Oklahoma lawmakers tapped an African American graduate of the University of Oklahoma (OU) to be a regent of the school, which has a notorious reputation for racism.
In a 45-1 vote on Monday, the Oklahoma Senate gave the thumbs-up for Gov. Kevin Stitt’s selection of Ohio businessman Eric Stevenson to serve on the University of Oklahoma Board of Regents—the first Black person appointed to the board in two decades, the Associated Press reported.
“I have carried many executive nominees through the confirmation process in the Oklahoma Senate, but none has been better suited or more qualified for their post as Eric Stevenson is to serve on the University of Oklahoma Board of Regents. As an alumnus of the University of Oklahoma, I am confident that Mr. Stevenson’s leadership will be instrumental in moving OU forward,” stated Senate Pro Tem Greg Treat.
Stevenson, whose only opposition came from one of the Senate’s two Black lawmakers, is senior vice president of retirement plans for Nationwide Insurance in Ohio. He graduated from OU with a business administration in finance undergraduate degree and will serve as a regent for a seven-year term.
Was his selection a coincidence? Stevenson’s appointment came as the campus was dealing with yet another racist incident.
In January, the campus was again reeling after a video appeared on Twitter that showed white students wearing blackface. OU found itself in the national spotlight in 2015 when a nine-second video surfaced showing Sigma Alpha Epsilon (SAE) fraternity members chanting that “there will never be a nigger in SAE.” In fact, OU students have a long history of that kind of racist behavior on campus.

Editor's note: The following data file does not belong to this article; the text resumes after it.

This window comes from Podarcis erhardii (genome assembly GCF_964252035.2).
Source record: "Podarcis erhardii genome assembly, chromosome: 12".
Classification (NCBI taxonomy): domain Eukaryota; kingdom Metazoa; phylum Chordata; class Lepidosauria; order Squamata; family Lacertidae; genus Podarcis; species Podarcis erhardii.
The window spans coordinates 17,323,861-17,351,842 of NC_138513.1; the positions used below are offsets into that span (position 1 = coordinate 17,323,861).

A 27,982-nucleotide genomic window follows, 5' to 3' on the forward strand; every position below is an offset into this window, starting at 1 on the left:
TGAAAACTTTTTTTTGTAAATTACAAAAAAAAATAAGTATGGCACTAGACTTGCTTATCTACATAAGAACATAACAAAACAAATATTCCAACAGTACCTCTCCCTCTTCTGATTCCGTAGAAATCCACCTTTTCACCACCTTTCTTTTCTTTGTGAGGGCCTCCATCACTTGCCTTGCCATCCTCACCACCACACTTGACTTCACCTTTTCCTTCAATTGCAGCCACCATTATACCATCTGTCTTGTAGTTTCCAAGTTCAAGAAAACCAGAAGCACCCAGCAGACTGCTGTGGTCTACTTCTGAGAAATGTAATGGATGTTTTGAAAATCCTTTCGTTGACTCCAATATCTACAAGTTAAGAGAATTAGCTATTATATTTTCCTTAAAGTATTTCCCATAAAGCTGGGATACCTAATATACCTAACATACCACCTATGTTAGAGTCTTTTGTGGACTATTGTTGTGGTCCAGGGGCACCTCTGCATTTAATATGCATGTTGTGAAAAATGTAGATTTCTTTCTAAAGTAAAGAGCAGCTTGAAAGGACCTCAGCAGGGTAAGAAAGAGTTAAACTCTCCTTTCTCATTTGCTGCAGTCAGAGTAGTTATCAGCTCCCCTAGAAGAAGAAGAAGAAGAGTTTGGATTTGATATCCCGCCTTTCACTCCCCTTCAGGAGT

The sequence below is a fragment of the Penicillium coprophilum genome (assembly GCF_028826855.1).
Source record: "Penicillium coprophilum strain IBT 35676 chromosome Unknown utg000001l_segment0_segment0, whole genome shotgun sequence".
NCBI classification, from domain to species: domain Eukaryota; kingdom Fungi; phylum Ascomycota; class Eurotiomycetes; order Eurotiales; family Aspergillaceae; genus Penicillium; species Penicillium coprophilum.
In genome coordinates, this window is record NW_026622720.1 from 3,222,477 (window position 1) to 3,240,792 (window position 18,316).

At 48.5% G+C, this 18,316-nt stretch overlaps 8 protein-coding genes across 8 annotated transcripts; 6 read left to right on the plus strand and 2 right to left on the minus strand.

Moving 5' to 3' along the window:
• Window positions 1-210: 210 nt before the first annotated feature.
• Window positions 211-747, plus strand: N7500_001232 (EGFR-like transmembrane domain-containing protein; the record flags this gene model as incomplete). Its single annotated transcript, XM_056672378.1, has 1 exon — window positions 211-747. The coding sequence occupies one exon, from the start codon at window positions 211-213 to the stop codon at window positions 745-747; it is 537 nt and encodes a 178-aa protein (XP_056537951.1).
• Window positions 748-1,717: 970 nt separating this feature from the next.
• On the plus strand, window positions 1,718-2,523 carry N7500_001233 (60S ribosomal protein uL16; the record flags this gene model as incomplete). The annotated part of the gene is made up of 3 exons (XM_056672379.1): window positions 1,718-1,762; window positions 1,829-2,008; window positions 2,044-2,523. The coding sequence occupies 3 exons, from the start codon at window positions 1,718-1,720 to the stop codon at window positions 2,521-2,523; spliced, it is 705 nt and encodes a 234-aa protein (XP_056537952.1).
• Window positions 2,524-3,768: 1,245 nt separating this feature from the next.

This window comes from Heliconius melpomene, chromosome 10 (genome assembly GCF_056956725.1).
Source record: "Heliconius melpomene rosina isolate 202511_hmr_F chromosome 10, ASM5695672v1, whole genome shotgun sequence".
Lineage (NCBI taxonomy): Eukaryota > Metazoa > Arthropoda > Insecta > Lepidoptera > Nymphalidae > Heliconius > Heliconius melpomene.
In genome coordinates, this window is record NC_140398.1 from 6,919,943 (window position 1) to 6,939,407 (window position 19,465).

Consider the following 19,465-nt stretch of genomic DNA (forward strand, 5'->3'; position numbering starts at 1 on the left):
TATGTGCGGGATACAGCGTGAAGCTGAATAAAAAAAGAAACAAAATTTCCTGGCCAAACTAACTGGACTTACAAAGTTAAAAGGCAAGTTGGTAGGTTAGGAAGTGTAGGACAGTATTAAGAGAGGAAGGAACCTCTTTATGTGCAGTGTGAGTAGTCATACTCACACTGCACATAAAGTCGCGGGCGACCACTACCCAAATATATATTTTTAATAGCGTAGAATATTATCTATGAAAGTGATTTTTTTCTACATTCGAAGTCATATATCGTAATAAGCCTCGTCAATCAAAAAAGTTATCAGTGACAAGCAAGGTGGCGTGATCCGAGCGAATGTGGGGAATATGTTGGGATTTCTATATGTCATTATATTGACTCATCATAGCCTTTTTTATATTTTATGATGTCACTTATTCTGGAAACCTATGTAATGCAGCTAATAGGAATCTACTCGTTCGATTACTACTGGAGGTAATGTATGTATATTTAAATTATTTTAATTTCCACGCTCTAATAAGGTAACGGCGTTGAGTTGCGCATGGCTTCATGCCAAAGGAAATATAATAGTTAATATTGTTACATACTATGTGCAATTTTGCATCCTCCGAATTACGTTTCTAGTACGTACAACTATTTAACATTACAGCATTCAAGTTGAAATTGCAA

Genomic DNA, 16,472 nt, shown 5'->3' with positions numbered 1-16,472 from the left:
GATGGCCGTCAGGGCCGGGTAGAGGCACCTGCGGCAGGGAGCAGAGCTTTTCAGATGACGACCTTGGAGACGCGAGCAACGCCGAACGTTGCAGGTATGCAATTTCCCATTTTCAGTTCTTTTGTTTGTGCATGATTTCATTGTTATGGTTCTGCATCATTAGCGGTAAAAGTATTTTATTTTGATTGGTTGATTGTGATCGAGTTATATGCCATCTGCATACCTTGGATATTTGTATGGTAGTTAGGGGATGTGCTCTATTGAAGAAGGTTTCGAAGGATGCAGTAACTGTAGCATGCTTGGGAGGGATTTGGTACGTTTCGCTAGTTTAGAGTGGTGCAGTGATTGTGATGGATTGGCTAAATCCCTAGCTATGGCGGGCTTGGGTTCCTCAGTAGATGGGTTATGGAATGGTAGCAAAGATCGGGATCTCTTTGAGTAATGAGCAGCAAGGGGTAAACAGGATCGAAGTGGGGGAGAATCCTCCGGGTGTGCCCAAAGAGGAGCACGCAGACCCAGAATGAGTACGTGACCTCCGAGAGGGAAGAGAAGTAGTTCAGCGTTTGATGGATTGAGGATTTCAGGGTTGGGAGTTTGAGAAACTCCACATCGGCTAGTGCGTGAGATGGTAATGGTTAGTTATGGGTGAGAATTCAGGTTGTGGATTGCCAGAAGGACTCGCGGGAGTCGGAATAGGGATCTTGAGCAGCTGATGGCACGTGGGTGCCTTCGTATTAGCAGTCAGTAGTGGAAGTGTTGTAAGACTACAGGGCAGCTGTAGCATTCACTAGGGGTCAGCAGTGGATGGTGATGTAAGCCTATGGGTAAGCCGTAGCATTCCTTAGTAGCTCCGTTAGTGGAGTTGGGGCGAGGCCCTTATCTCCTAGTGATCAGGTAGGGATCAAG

Oklahoma City Democrat Sen. George Young, who cast the lone vote against Stevenson’s appointment and serves as chair of the Oklahoma Legislative Black Caucusm, said he wanted the governor to choose from a list of potential candidates that the caucus submitted.
Young also said he had concerns that Stevenson would place more priority on financial stability at the university over concerns the students had about campus diversity. Still, Young said he was impressed with Stevenson’s qualifications.
Sen. Kevin Matthews, the other Black senator, supported Stevenson’s appointment but said he would have preferred a qualified African-American nominee living in Oklahoma, according to Tulsa World.